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Becoming a stay at home mom, especially if you previously worked full time outside of the home, is full of challenges. It has many rewards but they do not negate the fact that this gig is HARD. So much harder than I ever thought it would be. Sometimes I feel guilty because I know there are mamas out there who have to work and would LOVE to be able to stay at home with their littles. The reality is I don’t think there is an easy way to mother. Whether you are a SAHM, WAHM, or a full time work outside of the home mom it is HARD. So wonderful but also incredibly exhausting.
Going from a full time job to full time caregiver of a newborn was surreal. I think at first it didn’t feel real and I would go back to work and everything would go back to normal. After the denial wore off the anxiety set in. This tiny person depended on me for EVERYTHING. He never slept for more than two hours at a time, my boobs were sore and chapped, my house was a disaster, everything I owned smelled like spit up, and I hadn’t seen sunlight in days. I felt like I was drowning. I felt like I was failing. The beautiful fantasy I had envisioned was evaporating before my eyes and the weight of my failure was soul crushing. I didn’t deserve this perfect sweet baby who smelled like heaven. Maybe I had infertility because I wasn’t good enough to be a mother and now I was facing what I deserved for defying nature. Why were so many other women capable of having these pristine homes, content babies, and never smelled like vomit or forgot to shower?
Clearly I was suffering from Post-partum Anxiety and Depression and I did seek help from my doctor but something else saved me as well.
I found my mama tribe.
This above all else brought me the support I needed. I realized that so much of what I was feeling was normal. That other babies had bad days (and nights) and it didn’t mean I was a bad mother. That other people with infants fell behind on housework and sometimes forgot to shower. That sometimes babies cry and there is NOTHING you can do to fix it. That breastfeeding is HARD for lots of people.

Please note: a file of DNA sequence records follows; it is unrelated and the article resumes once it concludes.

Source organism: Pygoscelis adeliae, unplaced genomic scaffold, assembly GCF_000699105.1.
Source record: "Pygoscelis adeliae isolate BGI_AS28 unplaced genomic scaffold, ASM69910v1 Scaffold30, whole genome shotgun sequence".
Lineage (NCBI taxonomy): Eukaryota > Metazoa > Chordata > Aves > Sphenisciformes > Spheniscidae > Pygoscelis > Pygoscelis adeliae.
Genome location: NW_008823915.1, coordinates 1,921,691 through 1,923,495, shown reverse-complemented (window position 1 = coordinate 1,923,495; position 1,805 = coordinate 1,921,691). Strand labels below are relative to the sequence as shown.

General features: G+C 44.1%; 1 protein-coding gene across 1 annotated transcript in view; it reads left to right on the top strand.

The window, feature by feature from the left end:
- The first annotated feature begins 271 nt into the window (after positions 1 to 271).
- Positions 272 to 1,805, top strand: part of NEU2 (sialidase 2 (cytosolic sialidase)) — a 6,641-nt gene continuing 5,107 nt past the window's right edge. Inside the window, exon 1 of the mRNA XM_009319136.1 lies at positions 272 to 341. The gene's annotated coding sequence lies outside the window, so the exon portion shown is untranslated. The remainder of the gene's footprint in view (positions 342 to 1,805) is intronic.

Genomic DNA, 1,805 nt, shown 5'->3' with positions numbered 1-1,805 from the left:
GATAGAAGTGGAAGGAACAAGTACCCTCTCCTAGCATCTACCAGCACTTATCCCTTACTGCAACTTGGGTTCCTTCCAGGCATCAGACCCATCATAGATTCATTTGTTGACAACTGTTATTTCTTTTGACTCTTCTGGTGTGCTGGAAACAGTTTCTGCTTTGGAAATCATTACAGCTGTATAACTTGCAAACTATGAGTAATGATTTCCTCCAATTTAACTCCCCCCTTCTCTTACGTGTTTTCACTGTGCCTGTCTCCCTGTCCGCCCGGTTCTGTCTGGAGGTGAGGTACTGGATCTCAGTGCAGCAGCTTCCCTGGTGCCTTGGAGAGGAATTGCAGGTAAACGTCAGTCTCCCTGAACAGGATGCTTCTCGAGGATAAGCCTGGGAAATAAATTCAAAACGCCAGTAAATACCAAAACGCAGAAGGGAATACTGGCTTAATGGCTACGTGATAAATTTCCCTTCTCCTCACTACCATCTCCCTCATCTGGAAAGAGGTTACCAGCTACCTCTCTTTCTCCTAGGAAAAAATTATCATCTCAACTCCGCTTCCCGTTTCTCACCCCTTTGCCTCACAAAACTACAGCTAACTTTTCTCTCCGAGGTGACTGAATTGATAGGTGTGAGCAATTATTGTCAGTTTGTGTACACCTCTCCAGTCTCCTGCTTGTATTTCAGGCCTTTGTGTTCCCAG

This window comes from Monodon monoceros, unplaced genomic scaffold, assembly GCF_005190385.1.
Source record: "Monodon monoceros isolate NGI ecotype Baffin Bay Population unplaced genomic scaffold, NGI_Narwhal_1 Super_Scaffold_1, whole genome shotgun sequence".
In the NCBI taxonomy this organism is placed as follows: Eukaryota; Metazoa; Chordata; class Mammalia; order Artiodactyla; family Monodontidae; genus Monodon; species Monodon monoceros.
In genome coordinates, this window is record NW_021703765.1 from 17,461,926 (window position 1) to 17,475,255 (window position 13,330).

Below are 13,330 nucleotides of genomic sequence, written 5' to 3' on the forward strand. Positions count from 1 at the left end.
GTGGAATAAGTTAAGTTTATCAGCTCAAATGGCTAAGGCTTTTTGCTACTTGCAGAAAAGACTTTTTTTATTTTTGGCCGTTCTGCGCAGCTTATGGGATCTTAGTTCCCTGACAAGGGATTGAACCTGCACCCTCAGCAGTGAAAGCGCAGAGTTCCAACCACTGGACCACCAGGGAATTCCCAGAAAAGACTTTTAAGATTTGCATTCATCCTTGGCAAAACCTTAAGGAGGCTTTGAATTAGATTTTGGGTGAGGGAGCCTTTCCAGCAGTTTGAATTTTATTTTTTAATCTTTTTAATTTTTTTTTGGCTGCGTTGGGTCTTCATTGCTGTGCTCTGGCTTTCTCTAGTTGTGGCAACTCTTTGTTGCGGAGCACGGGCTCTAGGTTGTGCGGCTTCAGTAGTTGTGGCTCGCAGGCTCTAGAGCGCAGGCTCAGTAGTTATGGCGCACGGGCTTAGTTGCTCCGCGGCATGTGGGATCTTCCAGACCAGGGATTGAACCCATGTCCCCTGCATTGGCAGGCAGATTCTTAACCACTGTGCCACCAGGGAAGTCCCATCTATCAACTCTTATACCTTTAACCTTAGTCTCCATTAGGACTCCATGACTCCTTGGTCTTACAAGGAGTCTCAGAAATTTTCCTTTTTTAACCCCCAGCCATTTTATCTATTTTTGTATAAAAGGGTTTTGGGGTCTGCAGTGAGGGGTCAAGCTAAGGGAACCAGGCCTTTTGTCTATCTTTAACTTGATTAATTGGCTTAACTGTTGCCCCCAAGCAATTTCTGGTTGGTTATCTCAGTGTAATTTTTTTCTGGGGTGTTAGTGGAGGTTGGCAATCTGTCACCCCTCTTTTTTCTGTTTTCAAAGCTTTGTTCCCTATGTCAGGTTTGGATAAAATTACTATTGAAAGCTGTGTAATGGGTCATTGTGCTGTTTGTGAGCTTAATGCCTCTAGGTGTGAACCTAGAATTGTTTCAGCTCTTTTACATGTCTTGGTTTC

I found women I could talk to about the bad days who wouldn’t judge me. A reason to take my baby out of the house to the park every week for our play dates. I found hope and joy in mothering sitting on a blanket under a canopy of trees and playground equipment. Little by little I stopped feeling like I was drowning and began to tread water until one day I realized I was swimming.
These women and their sweet babies became my sounding board, my confidants, and sage advice givers. In the midst of it all I lost my mom to cancer and they were there to answer the hard questions about mothering I so wished I could ask my mom. I found people who struggled with the same struggles and learned to be a better mother watching women with the patience of Job gently counsel toddlers who needed direction. They held my hand while I learned to be a mom and picked me up when I stumbled and fell short.
In short, they saved me.
Some days I feel panicked thinking about the tiny miracle growing inside of me and having to face the newborn stage again- this time with a toddler. My mind goes to a dark place and I worry I will feel the all too familiar sensation of drowning. But then I remember I have my tribe. I will not be alone. And on days when the nights were far too long and the sleep far to short and my patience far too thin and my laundry far too high they will throw me a lifeline. I won’t drown. My tribe will be there to pick me up and remind me that this, too, shall pass.